Kian is preparing for Splendour in the Grass.Credit:
Kian turns 17 today. The R&B singer-songwriter from Castlemaine was barely 16 when he joined the likes of Taylor Swift, Ariana Grande and Drake on the Republic Records label in New York.
Between those milestones, however, the other numbers get a little blurry.
He thinks his breakthrough single of last year, Waiting, is "up around 40 million" streams now, though it's actually closer to 50 million – if you only count Spotify and YouTube.
Nor can he say how many record companies were clamouring to sign him as the track began spiking on streaming services last year. "I flew to the US a few times: LA, New York to meet people," he recalls.
"Some guys in the UK flew out here, 'cause I was a bit tired of flying. Even just being in the US, getting messages from people saying they wanted to fit in meetings between other people's meetings… it was pretty crazy."
Next weekend, with Triple J's Unearthed crown and a new EP called Bliss now streaming, Kian will join the throng of performers anointed by this year's pop zeitgeist at the Splendour in the Grass Festival outside Byron Bay.
The show will mark one year since Waiting was released. At that Splendour, Kian was a guest of Arnhem Land rapper Baker Boy on Cloud 9, a song they wrote together in 2017.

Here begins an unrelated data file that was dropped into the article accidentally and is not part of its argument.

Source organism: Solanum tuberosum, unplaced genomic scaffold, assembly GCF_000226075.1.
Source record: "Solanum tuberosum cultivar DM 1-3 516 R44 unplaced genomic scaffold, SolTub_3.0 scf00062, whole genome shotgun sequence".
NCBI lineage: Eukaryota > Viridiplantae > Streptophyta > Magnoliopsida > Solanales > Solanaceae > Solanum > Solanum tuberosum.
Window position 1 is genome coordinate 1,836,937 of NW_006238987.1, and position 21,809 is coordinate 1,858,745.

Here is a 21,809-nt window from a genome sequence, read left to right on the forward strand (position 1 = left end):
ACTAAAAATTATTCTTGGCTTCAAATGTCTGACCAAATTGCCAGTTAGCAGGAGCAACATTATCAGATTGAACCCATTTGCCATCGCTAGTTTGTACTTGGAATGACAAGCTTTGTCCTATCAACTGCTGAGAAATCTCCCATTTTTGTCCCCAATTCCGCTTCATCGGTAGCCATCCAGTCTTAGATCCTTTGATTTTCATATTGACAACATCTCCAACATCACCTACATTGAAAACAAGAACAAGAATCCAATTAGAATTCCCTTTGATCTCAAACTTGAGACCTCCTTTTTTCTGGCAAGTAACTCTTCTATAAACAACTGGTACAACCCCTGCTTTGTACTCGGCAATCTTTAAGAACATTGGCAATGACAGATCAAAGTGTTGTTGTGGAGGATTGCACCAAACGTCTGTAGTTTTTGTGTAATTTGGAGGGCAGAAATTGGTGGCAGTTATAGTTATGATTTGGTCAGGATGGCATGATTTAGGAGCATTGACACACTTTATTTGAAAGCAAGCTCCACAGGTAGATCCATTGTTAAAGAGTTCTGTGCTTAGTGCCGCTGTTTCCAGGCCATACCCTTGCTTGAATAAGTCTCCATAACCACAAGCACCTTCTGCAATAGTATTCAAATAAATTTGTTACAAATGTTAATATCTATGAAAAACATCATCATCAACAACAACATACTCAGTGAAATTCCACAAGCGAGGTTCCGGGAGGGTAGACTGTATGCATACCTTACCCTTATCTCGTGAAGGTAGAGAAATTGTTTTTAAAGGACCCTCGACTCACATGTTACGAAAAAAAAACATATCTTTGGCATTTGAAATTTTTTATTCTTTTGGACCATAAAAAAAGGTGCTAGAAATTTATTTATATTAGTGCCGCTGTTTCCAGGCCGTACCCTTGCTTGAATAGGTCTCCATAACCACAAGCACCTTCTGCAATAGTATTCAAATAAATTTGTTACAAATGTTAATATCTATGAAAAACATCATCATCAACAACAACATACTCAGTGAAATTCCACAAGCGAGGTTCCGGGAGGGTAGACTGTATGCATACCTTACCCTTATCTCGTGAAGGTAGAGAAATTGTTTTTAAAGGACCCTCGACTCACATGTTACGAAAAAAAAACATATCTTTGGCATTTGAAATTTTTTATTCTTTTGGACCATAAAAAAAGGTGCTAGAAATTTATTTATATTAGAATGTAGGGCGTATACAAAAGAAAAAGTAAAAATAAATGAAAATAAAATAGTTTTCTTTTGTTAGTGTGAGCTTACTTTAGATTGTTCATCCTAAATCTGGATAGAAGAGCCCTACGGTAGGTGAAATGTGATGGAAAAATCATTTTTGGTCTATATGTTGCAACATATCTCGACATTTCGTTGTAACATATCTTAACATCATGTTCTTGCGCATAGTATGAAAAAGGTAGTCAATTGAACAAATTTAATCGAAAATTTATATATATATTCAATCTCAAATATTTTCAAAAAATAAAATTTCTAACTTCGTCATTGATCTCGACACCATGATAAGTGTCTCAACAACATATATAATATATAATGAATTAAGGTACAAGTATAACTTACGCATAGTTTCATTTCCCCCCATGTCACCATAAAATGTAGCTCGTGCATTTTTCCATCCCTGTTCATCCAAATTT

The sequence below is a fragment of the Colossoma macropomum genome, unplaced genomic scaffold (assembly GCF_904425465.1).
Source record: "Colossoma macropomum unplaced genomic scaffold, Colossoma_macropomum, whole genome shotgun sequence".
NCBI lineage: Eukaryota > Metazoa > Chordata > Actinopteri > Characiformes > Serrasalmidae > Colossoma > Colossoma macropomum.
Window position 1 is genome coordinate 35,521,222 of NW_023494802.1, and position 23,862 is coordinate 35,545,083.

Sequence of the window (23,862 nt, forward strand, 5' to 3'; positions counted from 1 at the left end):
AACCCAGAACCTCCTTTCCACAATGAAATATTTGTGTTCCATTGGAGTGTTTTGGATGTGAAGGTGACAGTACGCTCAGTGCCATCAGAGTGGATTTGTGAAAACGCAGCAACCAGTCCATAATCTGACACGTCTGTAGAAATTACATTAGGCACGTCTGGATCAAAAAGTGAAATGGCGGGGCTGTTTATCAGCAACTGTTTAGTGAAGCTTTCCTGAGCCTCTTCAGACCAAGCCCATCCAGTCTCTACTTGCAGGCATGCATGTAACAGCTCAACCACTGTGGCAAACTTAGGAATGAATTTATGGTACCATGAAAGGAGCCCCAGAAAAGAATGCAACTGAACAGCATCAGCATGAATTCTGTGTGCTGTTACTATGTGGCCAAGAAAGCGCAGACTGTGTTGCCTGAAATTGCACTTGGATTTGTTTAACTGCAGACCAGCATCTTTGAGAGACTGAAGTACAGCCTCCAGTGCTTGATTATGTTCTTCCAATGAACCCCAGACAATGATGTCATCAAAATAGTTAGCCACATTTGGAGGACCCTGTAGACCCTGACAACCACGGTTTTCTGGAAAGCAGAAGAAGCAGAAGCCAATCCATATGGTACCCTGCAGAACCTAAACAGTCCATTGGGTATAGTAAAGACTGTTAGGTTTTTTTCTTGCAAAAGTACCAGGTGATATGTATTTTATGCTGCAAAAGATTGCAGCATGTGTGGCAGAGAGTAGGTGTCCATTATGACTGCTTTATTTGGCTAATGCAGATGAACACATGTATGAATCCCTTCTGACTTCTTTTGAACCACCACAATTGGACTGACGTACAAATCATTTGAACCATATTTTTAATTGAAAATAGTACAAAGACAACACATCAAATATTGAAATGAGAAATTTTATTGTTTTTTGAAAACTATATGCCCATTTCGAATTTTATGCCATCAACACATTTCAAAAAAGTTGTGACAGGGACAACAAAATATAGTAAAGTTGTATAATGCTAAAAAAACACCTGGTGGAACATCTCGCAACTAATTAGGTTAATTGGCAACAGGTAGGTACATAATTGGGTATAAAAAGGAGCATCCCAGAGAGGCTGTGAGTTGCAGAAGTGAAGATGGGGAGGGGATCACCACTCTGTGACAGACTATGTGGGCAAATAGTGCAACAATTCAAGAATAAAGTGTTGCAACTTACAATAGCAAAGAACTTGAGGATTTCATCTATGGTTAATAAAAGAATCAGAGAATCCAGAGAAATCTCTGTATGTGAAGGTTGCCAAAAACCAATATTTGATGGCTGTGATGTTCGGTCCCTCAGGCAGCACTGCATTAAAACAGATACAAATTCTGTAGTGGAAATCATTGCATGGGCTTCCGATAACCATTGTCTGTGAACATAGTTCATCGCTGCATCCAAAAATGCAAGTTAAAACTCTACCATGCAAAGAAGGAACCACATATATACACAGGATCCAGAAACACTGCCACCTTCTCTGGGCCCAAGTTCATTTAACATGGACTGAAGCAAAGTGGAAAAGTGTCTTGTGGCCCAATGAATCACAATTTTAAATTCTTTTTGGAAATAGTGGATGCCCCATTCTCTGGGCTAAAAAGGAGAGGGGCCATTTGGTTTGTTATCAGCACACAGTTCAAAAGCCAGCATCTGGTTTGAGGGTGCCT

"It's kind of interesting, looking back," he says. "I had no idea what was about to unfold in front of me."
Indigenous Australia has been a huge influence on Kian Brownfield. From the age of two, he was accompanying his parents on regular trips to regional communities with their Indigenous Hip-Hop Projects: a music and dance education initiative which has brought Baker Boy and Dallas Woods into the mainstream.
"My dad [Dion Brownfield] still runs that company and they go out to indigenous communities and work with the youth and bring everyone in the community together for a good reason, creating a music video or a song or dance around some health issue or social issue.
Baker Boy collaborated with Kian.Credit:
"For me it's cool to be a part of that, and be around all these different dancers and producers and rappers and singers, just people that are constantly creating and pushing themselves.
"That definitely inspired me as a young kid, to have that to look up to and say 'OK, that's something I can do. I'm not afraid to express myself in front of people. I'm not afraid to trust myself in front of anyone'."
He can't say he wasn't slightly daunted by the list of Republic Records artists who are now his professional peers. "Stevie Wonder is one of my favourite artists of all time," he says.
"I looked at the label and yeah, they had a lot of big names which were kind of scary, like, 'Are they really gonna care about this guy from Australia', you know what I mean? But I also took into account that more than 50 per cent of that list was really successful at the moment. They have a very, very high success rate for helping develop artists.
"I was mostly about making sure that I had control of my music. That was very important to me."
Kian's Splendour slot precedes headlining dates in Sydney, Canberra and Melbourne, before he settles back into "creative mode" with his studio partner Jerome Farrah.
"I'm not sure that I feel ready to put an album out yet," he says. "I wanna keep developing and finding myself as an artist so I'm not putting any pressure on myself. I'm just letting it happen."
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